Remember how Scot McKnight had identified a core gospel message in 1 Corinthians 15? Of course you do. Remember how it goes? That’s right: Paul’s gospel, as articulated in 1 Corinthians 15 is basically the passion narrative. It’s the story of Jesus. Having established this, then taking a brief detour through history, Dr. McKnight now returns to the actual gospels, asking whether that same Pauline message might be found there.
McKnight frames the question in these ways: “Did Jesus claim Israel’s Story was fulfilled in himself? … Did Jesus preach himself? … Did Jesus make his kingdom message center on his own role in the Story of Israel?” (79). If so, then Jesus preached the gospel, for the gospel was the notion that Israel’s long history was reaching its zenith and purposed end in Jesus himself.
McKnight is clear that indeed each gospel writer aims to tell the story of Jesus as the fulfillment of Israel’s story. He is also clear that the other elements of the story that we have elevated to the level of gospel are in fact just specific aspects of the larger gospel narrative. “What becomes patently obvious to the reader of any of the Gospels is that they do not tell us the Plan of Salvation, and neither do they offer to us a Method of Persuasion. Instead, … they narrate the Story of Jesus in a way that shows that Jesus completes Israel’s Story in a way that the story is a saving story” (82, emphasis original).
This is an important point. The gospel is, of course, a salvation story, but we need to be clear on why it is a salvation story – and this is among the sub-themes running through McKnight’s work. There is salvation in the gospel story because Jesus is implementing the good and just rule of the Creator, because Jesus is rising to the place of lordship over the whole earth, because Jesus affords all the opportunity to join the New Creation through his own work. That is salvation, and it is a portion of the much larger story.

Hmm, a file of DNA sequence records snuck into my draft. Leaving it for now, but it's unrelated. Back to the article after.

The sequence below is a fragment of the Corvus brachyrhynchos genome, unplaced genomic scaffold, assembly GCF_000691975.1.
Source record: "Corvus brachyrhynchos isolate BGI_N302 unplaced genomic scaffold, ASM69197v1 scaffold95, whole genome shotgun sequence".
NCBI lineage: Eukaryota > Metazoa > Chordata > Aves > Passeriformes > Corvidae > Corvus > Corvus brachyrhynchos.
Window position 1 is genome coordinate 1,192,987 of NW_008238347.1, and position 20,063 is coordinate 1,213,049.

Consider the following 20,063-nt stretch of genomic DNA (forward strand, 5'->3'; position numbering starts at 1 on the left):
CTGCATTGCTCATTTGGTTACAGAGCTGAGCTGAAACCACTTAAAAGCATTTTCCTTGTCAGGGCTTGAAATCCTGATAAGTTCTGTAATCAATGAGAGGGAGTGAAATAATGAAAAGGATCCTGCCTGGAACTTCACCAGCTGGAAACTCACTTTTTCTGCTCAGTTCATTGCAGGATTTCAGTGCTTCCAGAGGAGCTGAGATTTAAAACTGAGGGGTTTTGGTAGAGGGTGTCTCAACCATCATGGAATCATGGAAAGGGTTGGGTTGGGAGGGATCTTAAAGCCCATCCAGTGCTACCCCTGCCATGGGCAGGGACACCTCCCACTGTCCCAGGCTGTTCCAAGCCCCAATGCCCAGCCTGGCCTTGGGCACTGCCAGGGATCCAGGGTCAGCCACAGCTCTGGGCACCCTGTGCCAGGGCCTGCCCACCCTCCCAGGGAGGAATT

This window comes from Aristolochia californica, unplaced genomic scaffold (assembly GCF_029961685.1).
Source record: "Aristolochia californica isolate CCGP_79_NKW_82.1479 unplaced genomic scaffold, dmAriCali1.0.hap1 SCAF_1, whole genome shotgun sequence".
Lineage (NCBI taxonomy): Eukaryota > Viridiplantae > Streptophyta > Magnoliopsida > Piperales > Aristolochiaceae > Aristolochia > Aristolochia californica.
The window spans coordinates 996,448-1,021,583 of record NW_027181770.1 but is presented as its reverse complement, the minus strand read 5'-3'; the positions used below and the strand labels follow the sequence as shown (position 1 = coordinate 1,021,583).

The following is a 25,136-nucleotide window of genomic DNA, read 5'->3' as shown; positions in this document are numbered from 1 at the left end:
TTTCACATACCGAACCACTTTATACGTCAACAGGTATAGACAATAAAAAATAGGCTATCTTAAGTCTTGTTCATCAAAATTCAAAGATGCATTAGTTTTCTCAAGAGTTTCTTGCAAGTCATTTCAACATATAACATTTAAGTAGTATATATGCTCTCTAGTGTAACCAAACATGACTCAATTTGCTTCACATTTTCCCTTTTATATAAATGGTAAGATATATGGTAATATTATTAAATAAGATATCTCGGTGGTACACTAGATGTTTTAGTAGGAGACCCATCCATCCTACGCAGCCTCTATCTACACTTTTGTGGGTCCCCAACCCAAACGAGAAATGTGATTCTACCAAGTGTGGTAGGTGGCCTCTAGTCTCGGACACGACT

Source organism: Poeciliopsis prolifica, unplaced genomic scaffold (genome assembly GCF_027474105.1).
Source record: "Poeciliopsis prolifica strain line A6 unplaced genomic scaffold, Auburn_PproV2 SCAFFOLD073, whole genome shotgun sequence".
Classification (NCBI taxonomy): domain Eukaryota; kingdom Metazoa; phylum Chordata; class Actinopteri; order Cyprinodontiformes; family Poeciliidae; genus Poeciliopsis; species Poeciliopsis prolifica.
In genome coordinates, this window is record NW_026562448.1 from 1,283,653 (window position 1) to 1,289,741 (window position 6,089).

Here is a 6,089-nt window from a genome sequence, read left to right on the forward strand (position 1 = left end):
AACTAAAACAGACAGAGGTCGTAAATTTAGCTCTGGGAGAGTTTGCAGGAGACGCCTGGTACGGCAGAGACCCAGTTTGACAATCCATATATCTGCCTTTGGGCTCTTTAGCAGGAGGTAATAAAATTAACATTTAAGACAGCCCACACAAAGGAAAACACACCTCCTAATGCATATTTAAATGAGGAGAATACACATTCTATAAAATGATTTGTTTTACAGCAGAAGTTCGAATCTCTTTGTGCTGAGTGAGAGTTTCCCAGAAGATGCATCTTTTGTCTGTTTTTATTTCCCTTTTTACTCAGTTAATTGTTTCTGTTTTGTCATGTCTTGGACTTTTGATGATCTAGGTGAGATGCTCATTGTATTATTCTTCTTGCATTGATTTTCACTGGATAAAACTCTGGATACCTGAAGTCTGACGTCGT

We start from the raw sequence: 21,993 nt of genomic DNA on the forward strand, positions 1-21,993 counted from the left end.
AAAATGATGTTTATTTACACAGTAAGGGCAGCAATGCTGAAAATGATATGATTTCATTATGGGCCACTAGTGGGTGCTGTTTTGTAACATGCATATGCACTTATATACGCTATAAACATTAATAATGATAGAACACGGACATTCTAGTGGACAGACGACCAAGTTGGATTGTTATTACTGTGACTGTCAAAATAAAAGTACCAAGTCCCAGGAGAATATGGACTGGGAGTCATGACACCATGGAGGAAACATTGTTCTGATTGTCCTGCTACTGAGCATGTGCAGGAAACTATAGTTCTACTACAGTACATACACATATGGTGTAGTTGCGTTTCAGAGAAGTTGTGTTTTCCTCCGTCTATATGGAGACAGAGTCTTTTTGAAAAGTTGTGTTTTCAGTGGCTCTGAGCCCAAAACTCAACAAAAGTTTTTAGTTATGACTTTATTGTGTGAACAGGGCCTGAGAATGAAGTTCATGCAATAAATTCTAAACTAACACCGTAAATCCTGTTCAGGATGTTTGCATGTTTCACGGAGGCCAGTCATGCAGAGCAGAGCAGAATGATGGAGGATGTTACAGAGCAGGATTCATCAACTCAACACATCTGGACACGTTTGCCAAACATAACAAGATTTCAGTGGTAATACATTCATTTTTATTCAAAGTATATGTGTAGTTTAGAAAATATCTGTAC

Now, for most of this particular chapter, McKnight focuses his attention on the fact that half of each gospel book centers on Passion Week, just as Paul’s 1 Corinthians 15 gospel had been succinct in recalling the death, resurrection, appearance, and ascension of Christ. The gospel, then, is just that: the narrative (and, for McKnight, primarily the passion narrative). Its effects and multifaceted implications must not be separated from the basic story.
Tomorrow: How the actual life of Jesus fulfills Israel’s story.